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Finance & Accounting
Pages 8 (2008 words)
Part 1: The Demand for Drink and Tobacco 1. Descriptive Statistics Table 1: Descriptive Statistics of the variables of interest P Q X G Mean 0.164142 4442.111 5854.911 0.165827 Median 0.171100 4501.000 5771.000 0.164500 Maximum 0.206900 5598.000 8737.000 0.210700 Minimum 0.127100 3454.000 4000.000 0.137400 Std…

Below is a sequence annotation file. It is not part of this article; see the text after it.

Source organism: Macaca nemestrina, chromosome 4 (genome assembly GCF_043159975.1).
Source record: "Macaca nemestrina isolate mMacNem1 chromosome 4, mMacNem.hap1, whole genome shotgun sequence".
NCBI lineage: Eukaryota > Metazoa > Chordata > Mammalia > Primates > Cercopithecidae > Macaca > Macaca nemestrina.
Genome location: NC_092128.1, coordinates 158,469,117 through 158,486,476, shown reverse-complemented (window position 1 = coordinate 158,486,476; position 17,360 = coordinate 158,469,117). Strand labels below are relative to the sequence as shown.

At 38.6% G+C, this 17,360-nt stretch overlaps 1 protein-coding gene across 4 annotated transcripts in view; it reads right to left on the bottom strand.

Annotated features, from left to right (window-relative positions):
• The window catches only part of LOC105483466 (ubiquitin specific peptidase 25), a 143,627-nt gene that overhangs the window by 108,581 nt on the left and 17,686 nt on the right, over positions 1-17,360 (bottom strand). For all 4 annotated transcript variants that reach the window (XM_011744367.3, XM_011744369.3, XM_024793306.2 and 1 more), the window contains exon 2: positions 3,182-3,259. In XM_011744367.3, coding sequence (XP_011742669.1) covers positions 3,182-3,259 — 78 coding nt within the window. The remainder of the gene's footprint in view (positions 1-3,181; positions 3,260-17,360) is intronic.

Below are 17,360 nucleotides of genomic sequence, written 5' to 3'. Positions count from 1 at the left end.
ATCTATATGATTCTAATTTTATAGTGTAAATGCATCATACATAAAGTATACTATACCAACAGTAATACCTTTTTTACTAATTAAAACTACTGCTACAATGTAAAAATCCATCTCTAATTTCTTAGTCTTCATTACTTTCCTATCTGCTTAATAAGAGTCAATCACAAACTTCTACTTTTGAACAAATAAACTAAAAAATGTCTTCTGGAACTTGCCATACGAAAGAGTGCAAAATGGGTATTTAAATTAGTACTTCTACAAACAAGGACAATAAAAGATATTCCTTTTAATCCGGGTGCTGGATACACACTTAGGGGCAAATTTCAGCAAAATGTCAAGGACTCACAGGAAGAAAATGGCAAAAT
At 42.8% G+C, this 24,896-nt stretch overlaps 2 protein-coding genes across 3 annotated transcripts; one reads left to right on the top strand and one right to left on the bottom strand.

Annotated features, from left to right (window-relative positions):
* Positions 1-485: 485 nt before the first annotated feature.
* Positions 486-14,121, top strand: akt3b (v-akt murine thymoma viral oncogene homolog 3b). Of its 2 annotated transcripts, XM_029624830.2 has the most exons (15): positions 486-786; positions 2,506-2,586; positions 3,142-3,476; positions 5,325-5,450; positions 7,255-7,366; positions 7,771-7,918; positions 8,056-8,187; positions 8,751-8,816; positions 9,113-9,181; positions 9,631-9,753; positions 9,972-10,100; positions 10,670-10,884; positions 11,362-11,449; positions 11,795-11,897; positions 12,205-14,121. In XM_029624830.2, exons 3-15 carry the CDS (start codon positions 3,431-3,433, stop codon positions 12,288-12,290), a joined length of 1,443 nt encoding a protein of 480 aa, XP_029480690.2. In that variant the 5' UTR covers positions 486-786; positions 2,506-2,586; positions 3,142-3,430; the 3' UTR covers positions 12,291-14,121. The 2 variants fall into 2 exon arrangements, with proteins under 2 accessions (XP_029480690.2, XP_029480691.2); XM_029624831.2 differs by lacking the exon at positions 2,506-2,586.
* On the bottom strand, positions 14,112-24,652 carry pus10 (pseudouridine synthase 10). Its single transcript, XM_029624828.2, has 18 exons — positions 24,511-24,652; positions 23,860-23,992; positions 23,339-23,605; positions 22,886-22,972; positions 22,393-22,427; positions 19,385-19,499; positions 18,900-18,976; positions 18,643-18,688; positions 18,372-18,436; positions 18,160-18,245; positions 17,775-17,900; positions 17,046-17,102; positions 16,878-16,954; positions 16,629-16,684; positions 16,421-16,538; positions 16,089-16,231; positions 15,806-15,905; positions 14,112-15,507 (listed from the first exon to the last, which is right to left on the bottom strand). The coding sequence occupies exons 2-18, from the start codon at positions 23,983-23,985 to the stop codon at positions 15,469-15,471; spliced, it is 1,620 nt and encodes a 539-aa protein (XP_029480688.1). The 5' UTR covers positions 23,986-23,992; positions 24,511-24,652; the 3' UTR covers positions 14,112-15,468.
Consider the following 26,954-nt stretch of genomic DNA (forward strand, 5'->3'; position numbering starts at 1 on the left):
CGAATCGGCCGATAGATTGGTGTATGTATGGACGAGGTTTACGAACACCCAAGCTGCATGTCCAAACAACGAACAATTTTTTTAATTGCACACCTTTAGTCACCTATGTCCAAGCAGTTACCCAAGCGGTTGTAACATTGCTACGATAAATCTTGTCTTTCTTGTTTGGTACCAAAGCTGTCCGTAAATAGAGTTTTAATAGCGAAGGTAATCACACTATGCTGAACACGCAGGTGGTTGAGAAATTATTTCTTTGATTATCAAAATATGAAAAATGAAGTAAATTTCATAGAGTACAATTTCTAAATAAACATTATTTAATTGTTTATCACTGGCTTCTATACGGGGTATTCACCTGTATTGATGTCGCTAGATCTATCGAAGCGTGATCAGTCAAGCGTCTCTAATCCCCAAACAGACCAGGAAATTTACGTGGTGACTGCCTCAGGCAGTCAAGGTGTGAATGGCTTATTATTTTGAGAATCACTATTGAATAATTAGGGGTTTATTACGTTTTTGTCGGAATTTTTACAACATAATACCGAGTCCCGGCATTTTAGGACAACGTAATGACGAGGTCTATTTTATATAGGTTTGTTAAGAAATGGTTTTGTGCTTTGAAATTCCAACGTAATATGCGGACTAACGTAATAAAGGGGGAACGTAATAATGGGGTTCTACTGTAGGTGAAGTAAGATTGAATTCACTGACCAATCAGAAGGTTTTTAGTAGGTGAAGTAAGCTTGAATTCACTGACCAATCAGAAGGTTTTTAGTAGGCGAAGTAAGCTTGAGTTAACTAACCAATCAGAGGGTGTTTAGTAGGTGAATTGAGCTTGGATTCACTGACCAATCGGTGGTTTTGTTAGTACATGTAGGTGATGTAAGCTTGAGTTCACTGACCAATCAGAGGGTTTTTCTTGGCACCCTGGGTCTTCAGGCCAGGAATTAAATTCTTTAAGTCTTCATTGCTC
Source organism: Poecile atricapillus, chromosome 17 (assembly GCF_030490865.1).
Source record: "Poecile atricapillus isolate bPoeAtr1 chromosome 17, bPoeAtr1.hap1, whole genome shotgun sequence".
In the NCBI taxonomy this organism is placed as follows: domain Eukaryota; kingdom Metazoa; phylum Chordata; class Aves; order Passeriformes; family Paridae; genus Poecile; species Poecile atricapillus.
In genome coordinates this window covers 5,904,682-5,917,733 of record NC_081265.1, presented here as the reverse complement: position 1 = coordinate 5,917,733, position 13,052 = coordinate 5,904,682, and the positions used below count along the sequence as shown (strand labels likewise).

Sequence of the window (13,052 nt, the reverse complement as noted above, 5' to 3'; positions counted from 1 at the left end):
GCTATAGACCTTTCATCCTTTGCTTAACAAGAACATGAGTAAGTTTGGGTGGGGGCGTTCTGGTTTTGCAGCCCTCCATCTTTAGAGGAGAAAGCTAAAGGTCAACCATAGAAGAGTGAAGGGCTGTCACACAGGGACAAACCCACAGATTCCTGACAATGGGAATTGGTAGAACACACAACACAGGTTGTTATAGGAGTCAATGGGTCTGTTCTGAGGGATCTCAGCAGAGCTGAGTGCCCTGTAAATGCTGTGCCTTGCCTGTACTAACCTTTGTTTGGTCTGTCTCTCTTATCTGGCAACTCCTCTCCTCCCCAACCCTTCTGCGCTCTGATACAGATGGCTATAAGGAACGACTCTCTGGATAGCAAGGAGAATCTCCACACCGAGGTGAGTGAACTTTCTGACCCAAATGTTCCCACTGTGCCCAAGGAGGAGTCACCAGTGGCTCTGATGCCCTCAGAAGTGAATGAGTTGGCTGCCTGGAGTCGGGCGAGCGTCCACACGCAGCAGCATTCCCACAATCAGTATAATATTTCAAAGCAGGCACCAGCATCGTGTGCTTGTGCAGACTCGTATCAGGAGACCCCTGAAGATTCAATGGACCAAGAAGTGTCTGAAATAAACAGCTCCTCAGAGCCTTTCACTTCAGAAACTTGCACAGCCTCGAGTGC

Dev. 0.025827 11240942 65635008 0.019383 Observations 45 45 45 45 Table 1 above presents the descriptive statistics for our variables of interest. The only point of concern that may arise in this situation is that all the variables reflect some degree of skewness which violates the normality assumption. Additionally, the fact that the number of observations is only 45 may also be a point of concern since this can lead to small sample bias. 2. Time plots Figure 1: Time plot of P There are no seasonal patterns evident in the time plot of P. Figure 2: Time plot of Q The time plot of Q exhibits strong seasonal variations. Figure 3: Time plot of G As is evident from figure 3 above, similar to the time plot of P, the time plot of G also does not exhibit seasonal fluctuations. Figure 4: Time plot of X Figure 4 shows that X also follows a seasonally fluctuating pattern 3. Thus, there is strong evidence of seasonal fluctuations among the Q and X series. This is visible in the oscillatory patterns that these series seem to follow. The series P and G exhibit no seasonal patterns. Additionally, all the series reflect a steady upward trend. Therefore inclusion of seasonal dummies is important since our dependent variable Q does exhibit seasonal fluctuations. ...
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